Making Light

The spaces in between two minds, and all the places they have been. I try to put my finger on it; I think I might have inhaled you...

Trauma has two definitions - the psychological and the medical. I find it interesting to note that "a deeply distressing or disturbing experience" is listed before "physical injury." Damage of the mind trumps bodily harm here.

I have not really been creating things for the last year. I've largely been thinking - pondering - stewing - witnessing. Residing in my mind, learning the nooks and crannies of it. In the last week, I've had a startling number of random thoughts suddenly stitch themselves together, and it's given me juicier things to sink my mind-teeth into... and coherent things to say.

I'm taking an art history class this term. Considering how much I absolutely detested the first art history class I ever took, I'm shocked at how much I've loved taking it now. But I do love it; I like the way I am challenged to think about art as much as I enjoy the ability to see art that is new to me. I find pieces of myself in pieces of art others before me have created, and in movements that others have built. I find myself continually inspired, even when discussing art that I don't particularly care for. So I keep coming back for more. In this term, we are specifically studying examples of non-Western art through film. This was the first week; we have been mostly discussing how to discuss things. As Western thinkers, we have to recognize that we approach all non-Western art with a decidedly Western framework for reference. In recognizing this, how do we work to see and understand what another culture has created?

HG Blocker states that "Art is an English word which we are trying to impose on an alien culture." My professor added that because we are who we are - because we have been conditioned by our own frame of reference - we cannot truly understand what is Other from us. We can never truly balance our bias because it is still us doing the looking.

Words can be like knives - they can cut you open. And then the silence surrounds you, and haunts you... My traumas are a range of experiences, solidly following the definition that lists psychological harm first. And in this context, because I am the one who has experienced these traumas, I will approach them and react to them differently than anyone else who might encounter the same trauma, or hear of my trauma. Even a therapist will approach my trauma differently because I am me, and they are them. Our framework determines what it is we see and understand.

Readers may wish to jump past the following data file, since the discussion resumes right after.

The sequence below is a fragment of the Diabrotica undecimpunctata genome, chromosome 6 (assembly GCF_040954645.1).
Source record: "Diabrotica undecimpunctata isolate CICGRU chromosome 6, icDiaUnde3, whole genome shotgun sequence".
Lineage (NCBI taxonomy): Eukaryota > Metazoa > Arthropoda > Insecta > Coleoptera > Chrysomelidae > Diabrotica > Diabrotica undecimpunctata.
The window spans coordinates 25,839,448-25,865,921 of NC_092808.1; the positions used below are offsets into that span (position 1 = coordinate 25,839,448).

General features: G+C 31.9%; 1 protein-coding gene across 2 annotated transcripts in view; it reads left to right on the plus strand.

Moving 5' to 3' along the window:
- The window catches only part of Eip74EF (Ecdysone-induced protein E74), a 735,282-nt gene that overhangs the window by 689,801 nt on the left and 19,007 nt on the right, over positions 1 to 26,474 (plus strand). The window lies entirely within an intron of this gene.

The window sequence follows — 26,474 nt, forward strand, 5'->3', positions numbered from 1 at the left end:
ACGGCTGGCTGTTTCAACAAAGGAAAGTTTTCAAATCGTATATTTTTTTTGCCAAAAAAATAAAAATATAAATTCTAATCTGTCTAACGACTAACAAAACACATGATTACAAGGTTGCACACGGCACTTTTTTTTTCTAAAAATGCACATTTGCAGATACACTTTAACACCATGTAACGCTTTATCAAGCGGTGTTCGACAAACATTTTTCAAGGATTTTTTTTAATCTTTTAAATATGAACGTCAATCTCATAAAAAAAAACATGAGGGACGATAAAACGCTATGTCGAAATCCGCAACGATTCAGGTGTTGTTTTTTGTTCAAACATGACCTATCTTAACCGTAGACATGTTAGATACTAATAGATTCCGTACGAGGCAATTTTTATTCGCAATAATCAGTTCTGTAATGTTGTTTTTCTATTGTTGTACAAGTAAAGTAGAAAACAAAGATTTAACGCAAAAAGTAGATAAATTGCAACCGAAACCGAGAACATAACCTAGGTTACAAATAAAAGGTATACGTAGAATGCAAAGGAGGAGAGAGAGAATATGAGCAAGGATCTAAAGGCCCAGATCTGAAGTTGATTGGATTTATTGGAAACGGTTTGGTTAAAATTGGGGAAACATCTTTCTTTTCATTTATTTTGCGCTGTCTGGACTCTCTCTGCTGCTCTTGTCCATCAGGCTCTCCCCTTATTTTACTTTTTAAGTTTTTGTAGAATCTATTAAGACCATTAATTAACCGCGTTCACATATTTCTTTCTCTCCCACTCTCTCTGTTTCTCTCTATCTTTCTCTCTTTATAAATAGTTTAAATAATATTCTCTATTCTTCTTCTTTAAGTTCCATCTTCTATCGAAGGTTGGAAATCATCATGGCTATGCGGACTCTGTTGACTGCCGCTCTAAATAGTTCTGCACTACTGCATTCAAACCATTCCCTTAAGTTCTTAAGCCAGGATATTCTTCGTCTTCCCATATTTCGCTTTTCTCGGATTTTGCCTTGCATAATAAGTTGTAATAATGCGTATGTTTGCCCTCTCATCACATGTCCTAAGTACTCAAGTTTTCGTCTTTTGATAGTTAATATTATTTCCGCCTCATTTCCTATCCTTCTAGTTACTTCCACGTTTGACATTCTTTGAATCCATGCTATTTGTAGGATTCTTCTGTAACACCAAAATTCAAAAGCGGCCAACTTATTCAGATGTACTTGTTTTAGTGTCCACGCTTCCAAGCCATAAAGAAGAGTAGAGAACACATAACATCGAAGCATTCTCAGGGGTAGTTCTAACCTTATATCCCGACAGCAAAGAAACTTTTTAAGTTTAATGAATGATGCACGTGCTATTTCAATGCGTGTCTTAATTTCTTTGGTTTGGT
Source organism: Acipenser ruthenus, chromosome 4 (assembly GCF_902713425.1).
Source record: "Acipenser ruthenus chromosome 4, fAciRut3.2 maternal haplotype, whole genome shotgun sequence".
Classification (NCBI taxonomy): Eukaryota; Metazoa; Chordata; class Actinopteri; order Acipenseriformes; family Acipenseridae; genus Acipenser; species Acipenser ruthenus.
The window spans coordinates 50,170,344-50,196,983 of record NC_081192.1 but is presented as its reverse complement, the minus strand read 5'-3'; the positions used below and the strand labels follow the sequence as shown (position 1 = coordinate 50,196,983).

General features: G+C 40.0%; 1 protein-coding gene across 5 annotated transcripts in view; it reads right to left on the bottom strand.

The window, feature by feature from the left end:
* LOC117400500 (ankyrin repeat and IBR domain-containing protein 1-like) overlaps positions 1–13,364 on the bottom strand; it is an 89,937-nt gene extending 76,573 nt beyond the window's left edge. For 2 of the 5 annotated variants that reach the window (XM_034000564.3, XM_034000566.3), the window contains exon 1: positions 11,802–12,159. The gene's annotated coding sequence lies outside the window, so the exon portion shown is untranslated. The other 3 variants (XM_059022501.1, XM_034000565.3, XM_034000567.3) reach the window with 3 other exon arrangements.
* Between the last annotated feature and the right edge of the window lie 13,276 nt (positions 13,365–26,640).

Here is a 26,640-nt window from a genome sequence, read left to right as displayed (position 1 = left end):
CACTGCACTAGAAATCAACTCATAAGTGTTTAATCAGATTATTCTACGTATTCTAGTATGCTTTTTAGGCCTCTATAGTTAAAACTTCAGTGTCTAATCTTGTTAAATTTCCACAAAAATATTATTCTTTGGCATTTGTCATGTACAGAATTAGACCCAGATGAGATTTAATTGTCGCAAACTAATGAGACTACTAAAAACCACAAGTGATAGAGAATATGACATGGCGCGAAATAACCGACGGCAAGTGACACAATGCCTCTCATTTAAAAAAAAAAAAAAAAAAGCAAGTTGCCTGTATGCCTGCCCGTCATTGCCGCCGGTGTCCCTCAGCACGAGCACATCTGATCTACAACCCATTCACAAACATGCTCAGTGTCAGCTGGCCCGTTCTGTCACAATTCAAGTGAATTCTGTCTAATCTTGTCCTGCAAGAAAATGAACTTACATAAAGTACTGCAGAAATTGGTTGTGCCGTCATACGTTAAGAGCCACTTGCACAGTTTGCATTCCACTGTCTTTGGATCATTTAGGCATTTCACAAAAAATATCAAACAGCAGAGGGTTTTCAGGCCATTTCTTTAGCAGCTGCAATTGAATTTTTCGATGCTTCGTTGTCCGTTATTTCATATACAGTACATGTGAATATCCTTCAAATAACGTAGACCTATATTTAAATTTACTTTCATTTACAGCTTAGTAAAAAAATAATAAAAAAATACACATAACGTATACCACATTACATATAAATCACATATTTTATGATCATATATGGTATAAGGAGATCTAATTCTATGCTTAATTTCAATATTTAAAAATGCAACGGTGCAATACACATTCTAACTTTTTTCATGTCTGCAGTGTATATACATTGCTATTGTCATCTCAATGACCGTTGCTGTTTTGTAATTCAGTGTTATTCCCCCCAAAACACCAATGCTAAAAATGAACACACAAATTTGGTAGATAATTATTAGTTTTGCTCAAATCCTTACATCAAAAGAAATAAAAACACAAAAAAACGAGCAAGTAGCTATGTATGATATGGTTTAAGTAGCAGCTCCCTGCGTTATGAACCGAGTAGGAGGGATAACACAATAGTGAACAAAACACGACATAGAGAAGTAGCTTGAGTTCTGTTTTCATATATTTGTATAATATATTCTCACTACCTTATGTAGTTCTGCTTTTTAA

In class, it was remarked that language is the largest medium. We view the world through the lens of the language we speak, all the connotations it carries tucked beneath its proper definitions. How on Earth are we to ever speak accurately on something that has to be translated? What even is accuracy? Is there accuracy in art? Is it important to be accurate? So many questions bubbling up, and they all focus on how to be right or correct - markedly American thoughts, in my opinion.

I am a big fan of Amanda Palmer. I read her blog, I listen to her music, I follow her art projects, I donate to her Patreon. Emily gifted me the experience of going to an Amanda Palmer show. I even got to hug the goddess herself, twice. One of the things I like best about Amanda is that despite her community seeming larger than life, she is so laser focused on being a human (and not a celebrity) that even as she plays to a crowd of thousands, she also sees you, individually, and connects with you in as raw and real a way as possible. She's not everyone's cup of tea. But nobody is everybody's cup of tea.

Amanda has also experienced a range of deeply distressing or disturbing things. And while I may never truly be able to step into her frame of reference and understand her traumas the way she does, Amanda does something impressively inspiring: Amanda uses art as architecture, creating a space for you to try stepping out of your own framework and borrowing someone else's. Amanda has taken her traumas and from them, crafted a cloak. And then she leaves that cloak on the hook by your door, and you can borrow it any time that you like. And sure, it's hers, but now it's also kind of yours.